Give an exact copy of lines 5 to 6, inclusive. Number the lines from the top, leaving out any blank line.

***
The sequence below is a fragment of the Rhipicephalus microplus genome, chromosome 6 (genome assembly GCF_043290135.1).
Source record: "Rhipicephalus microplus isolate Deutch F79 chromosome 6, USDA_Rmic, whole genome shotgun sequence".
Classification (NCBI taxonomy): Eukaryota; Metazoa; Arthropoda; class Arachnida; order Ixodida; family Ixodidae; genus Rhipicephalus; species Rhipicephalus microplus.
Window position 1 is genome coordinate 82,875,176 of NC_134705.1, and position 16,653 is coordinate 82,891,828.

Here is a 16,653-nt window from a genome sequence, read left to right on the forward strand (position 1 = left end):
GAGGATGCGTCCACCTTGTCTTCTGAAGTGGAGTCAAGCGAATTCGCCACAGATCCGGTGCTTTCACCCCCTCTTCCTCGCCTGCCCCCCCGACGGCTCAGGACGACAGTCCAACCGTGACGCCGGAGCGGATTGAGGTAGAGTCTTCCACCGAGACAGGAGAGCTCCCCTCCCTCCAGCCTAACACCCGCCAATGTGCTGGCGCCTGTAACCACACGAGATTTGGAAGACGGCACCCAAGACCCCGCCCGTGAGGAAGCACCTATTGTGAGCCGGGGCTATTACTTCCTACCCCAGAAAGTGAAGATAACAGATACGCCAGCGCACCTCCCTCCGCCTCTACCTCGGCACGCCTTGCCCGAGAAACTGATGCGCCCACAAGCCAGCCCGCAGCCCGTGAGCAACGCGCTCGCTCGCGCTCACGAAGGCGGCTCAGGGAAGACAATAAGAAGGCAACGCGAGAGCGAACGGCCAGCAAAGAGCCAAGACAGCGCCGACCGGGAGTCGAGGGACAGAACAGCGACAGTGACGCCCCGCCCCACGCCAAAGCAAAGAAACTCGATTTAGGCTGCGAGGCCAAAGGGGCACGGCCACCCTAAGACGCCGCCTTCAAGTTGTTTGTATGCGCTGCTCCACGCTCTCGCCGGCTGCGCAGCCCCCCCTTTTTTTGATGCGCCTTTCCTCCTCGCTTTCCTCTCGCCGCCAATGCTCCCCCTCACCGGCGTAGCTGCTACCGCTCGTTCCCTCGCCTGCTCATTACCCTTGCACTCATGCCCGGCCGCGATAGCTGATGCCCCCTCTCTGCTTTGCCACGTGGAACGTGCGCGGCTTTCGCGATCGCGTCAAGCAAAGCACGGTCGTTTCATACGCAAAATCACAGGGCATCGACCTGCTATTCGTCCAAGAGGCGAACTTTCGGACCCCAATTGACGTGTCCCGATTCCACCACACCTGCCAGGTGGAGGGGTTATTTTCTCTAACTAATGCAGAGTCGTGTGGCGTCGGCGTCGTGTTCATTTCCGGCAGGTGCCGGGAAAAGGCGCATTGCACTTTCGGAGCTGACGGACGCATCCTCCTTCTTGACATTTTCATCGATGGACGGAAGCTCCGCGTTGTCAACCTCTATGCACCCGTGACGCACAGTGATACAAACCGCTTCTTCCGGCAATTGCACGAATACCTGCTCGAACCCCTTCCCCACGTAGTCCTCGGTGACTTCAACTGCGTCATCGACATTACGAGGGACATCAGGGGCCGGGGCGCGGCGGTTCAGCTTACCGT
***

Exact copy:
Here is a 16,653-nt window from a genome sequence, read left to right on the forward strand (position 1 = left end):
GAGGATGCGTCCACCTTGTCTTCTGAAGTGGAGTCAAGCGAATTCGCCACAGATCCGGTGCTTTCACCCCCTCTTCCTCGCCTGCCCCCCCGACGGCTCAGGACGACAGTCCAACCGTGACGCCGGAGCGGATTGAGGTAGAGTCTTCCACCGAGACAGGAGAGCTCCCCTCCCTCCAGCCTAACACCCGCCAATGTGCTGGCGCCTGTAACCACACGAGATTTGGAAGACGGCACCCAAGACCCCGCCCGTGAGGAAGCACCTATTGTGAGCCGGGGCTATTACTTCCTACCCCAGAAAGTGAAGATAACAGATACGCCAGCGCACCTCCCTCCGCCTCTACCTCGGCACGCCTTGCCCGAGAAACTGATGCGCCCACAAGCCAGCCCGCAGCCCGTGAGCAACGCGCTCGCTCGCGCTCACGAAGGCGGCTCAGGGAAGACAATAAGAAGGCAACGCGAGAGCGAACGGCCAGCAAAGAGCCAAGACAGCGCCGACCGGGAGTCGAGGGACAGAACAGCGACAGTGACGCCCCGCCCCACGCCAAAGCAAAGAAACTCGATTTAGGCTGCGAGGCCAAAGGGGCACGGCCACCCTAAGACGCCGCCTTCAAGTTGTTTGTATGCGCTGCTCCACGCTCTCGCCGGCTGCGCAGCCCCCCCTTTTTTTGATGCGCCTTTCCTCCTCGCTTTCCTCTCGCCGCCAATGCTCCCCCTCACCGGCGTAGCTGCTACCGCTCGTTCCCTCGCCTGCTCATTACCCTTGCACTCATGCCCGGCCGCGATAGCTGATGCCCCCTCTCTGCTTTGCCACGTGGAACGTGCGCGGCTTTCGCGATCGCGTCAAGCAAAGCACGGTCGTTTCATACGCAAAATCACAGGGCATCGACCTGCTATTCGTCCAAGAGGCGAACTTTCGGACCCCAATTGACGTGTCCCGATTCCACCACACCTGCCAGGTGGAGGGGTTATTTTCTCTAACTAATGCAGAGTCGTGTGGCGTCGGCGTCGTGTTCATTTCCGGCAGGTGCCGGGAAAAGGCGCATTGCACTTTCGGAGCTGACGGACGCATCCTCCTTCTTGACATTTTCATCGATGGACGGAAGCTCCGCGTTGTCAACCTCTATGCACCCGTGACGCACAGTGATACAAACCGCTTCTTCCGGCAATTGCACGAATACCTGCTCGAACCCCTTCCCCACGTAGTCCTCGGTGACTTCAACTGCGTCATCGACATTACGAGGGACATCAGGGGCCGGGGCGCGGCGGTTCAGCTTACCGT